Recently on a trip to Orlando on Sun Country, I came across a cabin chime that I'd not heard before. It sounded like two 'high-low chimes' in a row, so basically equivalent to someone ringing a doorbell twice.

I know that one 'high-low' means that the FAs are speaking to each other through the phone in the aircraft, but I've never heard it twice in rapid succession.

Are all 737-800s equipped with these chimes? What do they mean?


2 Answers 2


As far as I know, the chimes work the same on all 737 NG (and Classic) versions, although as was mentioned in comments, how they are employed will vary from airline to airline.

The two tone "high-low" chime described in the OP is the "crew call" system. The pilots have a button, the forward F/A station has one, and the aft F/A station has one. Regardless of which button is pushed, the "hi-low" chime is the same. In many, though not all, cases, this chime is a signal to the F/A's to answer the interphone. If the pilots press their button, they're asking to speak to the F/A's; if one F/A station presses the button, they're asking to speak to the other F/A station. (They can also press a different button that calls the cockpit, but passengers won't hear that chime. In the cockpit, we hear that "call" as the two-tone chime; we don't hear the chimes in the cabin unless we're listening to PA audio.)

At one carrier, a single high-low chime may mean "answer the interphone," while at another carrier, one chime might be used to mean "secure the cabin" while two chimes is "answer the interphone," three chimes is "answer the interphone - urgent," and so on.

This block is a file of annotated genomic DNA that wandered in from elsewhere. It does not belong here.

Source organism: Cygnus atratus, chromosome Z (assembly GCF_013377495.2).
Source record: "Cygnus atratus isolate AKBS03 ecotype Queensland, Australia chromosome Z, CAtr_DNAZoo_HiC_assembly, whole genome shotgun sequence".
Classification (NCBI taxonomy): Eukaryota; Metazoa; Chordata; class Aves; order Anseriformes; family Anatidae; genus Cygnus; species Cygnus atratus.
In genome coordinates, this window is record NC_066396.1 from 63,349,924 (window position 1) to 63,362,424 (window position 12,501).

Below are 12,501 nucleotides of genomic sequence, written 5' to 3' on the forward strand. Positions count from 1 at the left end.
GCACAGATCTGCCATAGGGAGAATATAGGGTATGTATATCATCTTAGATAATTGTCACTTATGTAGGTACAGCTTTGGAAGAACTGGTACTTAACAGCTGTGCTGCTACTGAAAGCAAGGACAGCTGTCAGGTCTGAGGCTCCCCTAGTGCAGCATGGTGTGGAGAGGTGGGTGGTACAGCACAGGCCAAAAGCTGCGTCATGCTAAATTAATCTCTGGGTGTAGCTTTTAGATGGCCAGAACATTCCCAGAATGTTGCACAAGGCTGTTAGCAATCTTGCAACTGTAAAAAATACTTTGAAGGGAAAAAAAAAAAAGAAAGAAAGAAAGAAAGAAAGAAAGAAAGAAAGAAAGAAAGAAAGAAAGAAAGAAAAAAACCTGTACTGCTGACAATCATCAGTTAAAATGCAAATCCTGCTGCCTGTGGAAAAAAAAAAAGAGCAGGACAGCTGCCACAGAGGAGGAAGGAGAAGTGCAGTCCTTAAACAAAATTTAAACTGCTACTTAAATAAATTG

You'll also hear chimes when the F/A Call Button above a passenger row is pressed; this is a distinct chime (a single, relatively high note). There is also a chime when the Fasten Seatbelt sign is turned on or off, this is again distinctive, a single lower note.

Note that you won't necessarily hear the chimes when the interphone is in use; it's simply a "Hey!" call to the Flight Attendants in the cabin. While it's often followed by a conversation on the interphone, they two are separate systems and one can be used without the other.

  • $\begingroup$ So basically you are saying that it varies by airline? $\endgroup$ Mar 21, 2016 at 1:30
  • $\begingroup$ What an awesome answer! Also, if one F/A doesn't pick up the interphone immediately, might that cause the chime to ring more than once? @Ralph J Are you a pilot? $\endgroup$
    – QMan2488
    Mar 21, 2016 at 20:34
  • $\begingroup$ If nobody answers the interphone, it's assumed that they're busy -- middle of the airplane serving drinks or whatever. If they don't answer in a minute or so, I'd assume that nobody heard the first chime & try again, but that's pretty uncommon. Yes, I've flown the 737. $\endgroup$
    – Ralph J
    Mar 21, 2016 at 20:49

Ralf has said it in a great way.

The chimes are part of the cabin / crew intercom. What they mean depends. The carrier I work for, uses a single chime to advise the cabin crew that they have to secure the cabin. Typical calls are indicated by the two high-low chimes you have described. Whether you hear them or not depends. In many cases - especially in smaller aircraft - using the chime to call is not required, since the cabin is relatively small and the crew is close to each other.

In this case a chime can only be heard, when the cockpit calls the cabin. In exchange we can hear it, when the cabin calls us in the cockpit. Other than that, pilots do not hear what is happening in the cabin, unless they link themselves into the intercom of the cabin crew, which is - at least by us - rarely done, as there is no reason.



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